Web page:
Universe in the Park


Universe in the Park is a NSF-supported outreach program led by Prof. Eric Wilcots at the University of Wisconsin – Madison. During my time at UW-Madison and later at UW-Milwaukee I was and still am actively contributing this program by running, often with another grad student, more than a dozen of these events.

A typical Universe in the Park session starts with a presentation of about 30 minutes about a current or general interest topic in astronomy. In my case I usually start my presentations with a short overview about the distances encountered in the universe, how they relate to distances we deal with in our daily lives. I also explain what commonly used terms such as light year or parsec are and why astronomers often use seemingly strange units. My presentation then gives an overview over the lifes of stars, how they form, evolve and die, and then goes on to galaxies, concluding in an overview over the universe as a whole. Whenever possible I use images or videos to illustrate the content, keep the often very young audience involved and interested, and generally make the presentation more show- than lecture-like. Questions are of course welcome at any time.

The highlight of each UitP session is the stargazing following the presentation. Although not possible in all cases, we try to setup the telescope before we start the presentation to ensure a smooth transition between the two parts. Common targets are planets, star pairs or clusters and some brighter nebulae. Jupiter with its cloud bands and even more Saturn with its majestic rings never fail to produce some aaaahs and wows. Our moon as earth’s closest companion is another spectacular target with its wealth of craters of all sizes and shapes, and with the telescope guiding switched off we have the impression of flying over its surface at break-neck speeds.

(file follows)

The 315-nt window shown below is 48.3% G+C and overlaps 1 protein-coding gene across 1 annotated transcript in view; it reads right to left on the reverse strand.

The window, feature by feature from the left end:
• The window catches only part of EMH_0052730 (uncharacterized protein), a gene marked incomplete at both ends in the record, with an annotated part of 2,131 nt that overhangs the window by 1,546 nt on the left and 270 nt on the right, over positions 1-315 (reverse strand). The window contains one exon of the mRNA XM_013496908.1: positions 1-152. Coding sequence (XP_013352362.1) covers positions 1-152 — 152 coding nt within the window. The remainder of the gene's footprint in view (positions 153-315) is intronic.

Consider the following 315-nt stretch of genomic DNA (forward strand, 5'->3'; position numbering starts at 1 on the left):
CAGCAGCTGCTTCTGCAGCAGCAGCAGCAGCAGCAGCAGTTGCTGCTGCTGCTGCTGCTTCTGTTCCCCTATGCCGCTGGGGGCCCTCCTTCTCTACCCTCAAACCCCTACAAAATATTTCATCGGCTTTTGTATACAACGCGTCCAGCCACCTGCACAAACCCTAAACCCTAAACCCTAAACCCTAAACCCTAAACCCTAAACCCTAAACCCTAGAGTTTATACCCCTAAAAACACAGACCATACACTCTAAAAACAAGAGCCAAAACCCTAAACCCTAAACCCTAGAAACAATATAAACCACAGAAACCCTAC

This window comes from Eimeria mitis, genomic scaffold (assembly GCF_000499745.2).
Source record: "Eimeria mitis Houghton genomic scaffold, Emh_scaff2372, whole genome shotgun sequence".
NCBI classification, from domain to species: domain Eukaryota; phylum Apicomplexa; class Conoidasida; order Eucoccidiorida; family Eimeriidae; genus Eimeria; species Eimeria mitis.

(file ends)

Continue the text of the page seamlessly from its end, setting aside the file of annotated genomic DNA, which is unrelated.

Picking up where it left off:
UitP session are usually from around Memorial Day (early Mai) until around Labor Day (end of september or early october). For a current schedule and more information on the program check out the Universe in the Park website.


For several Universe in the Park sessions I set-up my digital camera to create time-lapse movies of the activities as well as the often spectacularly dark nightsky. The movies can be found on my movies page. I also took more pictures, both of the scenery in and around the state parks and the night-sky. These pictures can be found in my photo gallery.